Many divorced fathers resign themselves to the notion that the mother of their children will automatically be awarded primary or sole custody while their own visitation rights are squeezed down to a minimum. Once upon a time, in fact, this expectation might have held water. But these days, divorced dads are in a better position to claim access to their children, up to, and including, sole custody. If you're worried about your rights as a dad, here are some important factors that can work in your favor.
Your Suitability as a Parent
Every child deserves the safest and most supportive home environment possible, whether that means living with Mom or living with Dad. If your family law attorney can demonstrate that you offer a more stable, attentive, and nurturing home environment than your spouse, then you may indeed receive primary or even sole custody. Evidence to support that argument might include documentation of your spouse's mental or behavioral health problems, tangles with the police, or Child Protective Services investigations into possible child abuse. Of course, such discoveries can work equally well against either party, but if your track record for stability outshines that of your spouse, you could be awarded primary custody as a result.
Willingness to Cooperate and Participate
A traditional two-parent household is meant to be a collaborative, cooperative environment in which the parents voluntarily work together as a team for the good of their children. How much parental participation have you shown in the past? If you have been an equal or even primary partner in taking your kids to school or to medical appointments, attending important events in their lives, and involving yourself with their development, then you may be awarded shared custody. If you've been significantly more active in this respect than your spouse, then you might even have grounds for requesting primary custody.
Dads who wish to claim primary custody over an infant face a more challenging barrier. No one would deny the all-important bond between a mother and her baby, especially if the mother is still breast feeding the child. But society has started to come around to the fact that a baby's bond with Dad is important too. While you might need to concede sole custody of an infant to your spouse for the first year of the infant's life, you have every right to ask for increased access to the child once the transition from milk to solid food has begun.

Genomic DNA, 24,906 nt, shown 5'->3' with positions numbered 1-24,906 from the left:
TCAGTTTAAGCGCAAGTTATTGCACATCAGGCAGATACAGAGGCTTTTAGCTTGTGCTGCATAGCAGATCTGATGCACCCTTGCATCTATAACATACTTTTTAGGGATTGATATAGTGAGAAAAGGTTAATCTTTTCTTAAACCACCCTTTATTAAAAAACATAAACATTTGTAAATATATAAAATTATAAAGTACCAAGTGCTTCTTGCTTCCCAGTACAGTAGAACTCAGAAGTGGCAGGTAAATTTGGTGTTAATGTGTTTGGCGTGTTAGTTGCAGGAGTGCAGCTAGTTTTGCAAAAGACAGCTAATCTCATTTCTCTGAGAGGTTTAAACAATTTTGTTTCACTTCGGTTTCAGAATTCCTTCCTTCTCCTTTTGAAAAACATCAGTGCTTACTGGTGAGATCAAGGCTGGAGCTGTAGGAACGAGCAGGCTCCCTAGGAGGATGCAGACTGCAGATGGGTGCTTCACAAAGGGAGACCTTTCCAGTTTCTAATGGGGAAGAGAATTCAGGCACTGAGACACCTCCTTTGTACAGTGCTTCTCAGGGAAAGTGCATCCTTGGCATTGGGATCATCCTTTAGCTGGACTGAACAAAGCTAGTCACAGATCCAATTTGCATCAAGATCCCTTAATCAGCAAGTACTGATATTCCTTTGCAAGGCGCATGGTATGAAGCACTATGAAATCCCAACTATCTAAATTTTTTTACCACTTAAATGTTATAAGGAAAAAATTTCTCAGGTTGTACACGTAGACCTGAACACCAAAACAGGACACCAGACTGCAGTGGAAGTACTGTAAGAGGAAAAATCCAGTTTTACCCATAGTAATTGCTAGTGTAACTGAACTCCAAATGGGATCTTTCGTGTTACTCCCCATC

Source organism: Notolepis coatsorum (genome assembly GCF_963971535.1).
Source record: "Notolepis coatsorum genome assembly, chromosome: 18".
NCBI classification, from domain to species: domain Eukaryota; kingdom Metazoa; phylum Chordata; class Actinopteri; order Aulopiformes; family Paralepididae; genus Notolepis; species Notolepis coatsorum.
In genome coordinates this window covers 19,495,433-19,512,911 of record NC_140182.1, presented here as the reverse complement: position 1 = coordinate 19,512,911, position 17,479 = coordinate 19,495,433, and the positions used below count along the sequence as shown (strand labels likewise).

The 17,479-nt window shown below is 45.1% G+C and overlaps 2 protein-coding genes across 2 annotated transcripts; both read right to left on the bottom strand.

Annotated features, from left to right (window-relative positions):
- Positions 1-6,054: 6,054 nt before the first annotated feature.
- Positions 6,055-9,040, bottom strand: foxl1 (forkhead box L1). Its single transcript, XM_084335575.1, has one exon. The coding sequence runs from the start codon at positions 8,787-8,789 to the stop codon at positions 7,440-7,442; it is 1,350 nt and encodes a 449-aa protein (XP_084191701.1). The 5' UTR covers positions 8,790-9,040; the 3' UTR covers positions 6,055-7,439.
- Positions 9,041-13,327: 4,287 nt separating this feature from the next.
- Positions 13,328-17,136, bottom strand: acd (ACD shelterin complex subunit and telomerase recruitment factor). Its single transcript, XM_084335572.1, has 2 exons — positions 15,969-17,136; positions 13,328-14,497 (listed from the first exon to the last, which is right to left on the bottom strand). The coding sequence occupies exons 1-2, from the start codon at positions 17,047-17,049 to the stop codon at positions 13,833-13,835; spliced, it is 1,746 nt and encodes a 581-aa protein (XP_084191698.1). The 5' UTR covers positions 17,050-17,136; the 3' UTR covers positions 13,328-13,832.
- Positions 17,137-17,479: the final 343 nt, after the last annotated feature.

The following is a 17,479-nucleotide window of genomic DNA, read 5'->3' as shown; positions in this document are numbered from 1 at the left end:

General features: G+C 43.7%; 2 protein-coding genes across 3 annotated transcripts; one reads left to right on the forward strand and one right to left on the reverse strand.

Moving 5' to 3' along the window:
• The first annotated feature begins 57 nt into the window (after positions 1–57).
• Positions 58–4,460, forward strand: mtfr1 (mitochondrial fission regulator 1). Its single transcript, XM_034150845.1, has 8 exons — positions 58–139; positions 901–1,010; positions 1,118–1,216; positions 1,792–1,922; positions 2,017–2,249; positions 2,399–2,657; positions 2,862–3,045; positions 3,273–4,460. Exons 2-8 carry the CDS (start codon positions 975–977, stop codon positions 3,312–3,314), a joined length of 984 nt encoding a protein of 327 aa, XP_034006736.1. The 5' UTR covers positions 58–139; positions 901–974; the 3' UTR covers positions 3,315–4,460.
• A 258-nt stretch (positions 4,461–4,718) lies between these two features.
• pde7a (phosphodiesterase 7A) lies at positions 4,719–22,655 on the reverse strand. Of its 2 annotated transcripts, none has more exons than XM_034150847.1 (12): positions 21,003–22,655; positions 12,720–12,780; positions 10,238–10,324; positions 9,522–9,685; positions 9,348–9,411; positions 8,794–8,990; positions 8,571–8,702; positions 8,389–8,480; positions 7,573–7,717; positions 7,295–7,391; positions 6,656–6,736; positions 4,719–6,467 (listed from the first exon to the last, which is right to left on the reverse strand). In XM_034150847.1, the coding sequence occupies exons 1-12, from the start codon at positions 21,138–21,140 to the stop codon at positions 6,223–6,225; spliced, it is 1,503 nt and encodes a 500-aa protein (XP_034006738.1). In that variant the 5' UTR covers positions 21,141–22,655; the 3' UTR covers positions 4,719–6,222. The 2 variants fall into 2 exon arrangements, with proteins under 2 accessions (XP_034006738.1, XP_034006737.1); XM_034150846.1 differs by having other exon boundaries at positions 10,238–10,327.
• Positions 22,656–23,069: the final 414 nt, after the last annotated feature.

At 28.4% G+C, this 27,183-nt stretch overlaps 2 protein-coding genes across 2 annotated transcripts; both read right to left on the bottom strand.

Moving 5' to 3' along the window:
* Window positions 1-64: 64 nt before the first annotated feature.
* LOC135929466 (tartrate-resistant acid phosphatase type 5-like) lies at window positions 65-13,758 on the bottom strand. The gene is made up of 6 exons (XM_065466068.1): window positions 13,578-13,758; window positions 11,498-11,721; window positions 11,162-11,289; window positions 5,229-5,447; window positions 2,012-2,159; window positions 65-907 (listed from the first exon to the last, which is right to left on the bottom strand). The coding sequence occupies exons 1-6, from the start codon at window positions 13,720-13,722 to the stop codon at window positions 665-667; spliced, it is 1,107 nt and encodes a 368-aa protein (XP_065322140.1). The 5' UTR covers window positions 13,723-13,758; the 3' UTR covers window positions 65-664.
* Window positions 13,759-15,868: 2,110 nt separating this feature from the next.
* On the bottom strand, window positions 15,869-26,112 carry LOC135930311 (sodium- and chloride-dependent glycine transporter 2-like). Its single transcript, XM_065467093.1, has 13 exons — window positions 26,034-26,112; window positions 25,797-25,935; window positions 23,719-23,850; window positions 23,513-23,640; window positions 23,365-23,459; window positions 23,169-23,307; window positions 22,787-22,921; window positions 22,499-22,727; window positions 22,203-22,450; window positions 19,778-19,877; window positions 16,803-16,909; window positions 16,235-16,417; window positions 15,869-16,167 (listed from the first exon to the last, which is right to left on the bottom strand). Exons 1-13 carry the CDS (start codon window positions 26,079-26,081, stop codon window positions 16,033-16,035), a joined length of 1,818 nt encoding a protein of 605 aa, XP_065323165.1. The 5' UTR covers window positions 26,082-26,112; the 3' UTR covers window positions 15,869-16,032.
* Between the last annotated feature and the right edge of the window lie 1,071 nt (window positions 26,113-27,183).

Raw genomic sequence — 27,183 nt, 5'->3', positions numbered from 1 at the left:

Access to Special Needs
Does your child have special medical or developmental needs? If so, the spouse who can best offer the necessary resources will be in a better position to claim primary custody. For instance, if your child would be forced to relocate to an area ill-equipped to provide the proper care if he lived with your spouse, then you have a strong argument to keep him with you. It's worth noting that constant relocation from one home to another can be especially stressful, both physically and emotionally, for children with special needs. For these reasons, you may want to seek sole custody instead of shared custody.)
"Special needs" extends beyond medical or financial care, however; it also applies to the extra time and attention your child may require on a daily basis. This used to be an almost insurmountable barrier for dads with traditional 9-to-5 office jobs in single-earner households, but today's "Mr. Mom" friendly employment landscape is far more flexible. If you have the opportunity to work from home (or in some similarly flexible work environment) and your spouse doesn't, then you can argue that you offer more round-the-clock availability to your child with special needs.
As you can see, a divorced dad's role as caregiver to his kids doesn't have to be a limited one. Seek out a skilled divorce attorney in your area who can help you establish and argue your case for custody and visitation rights.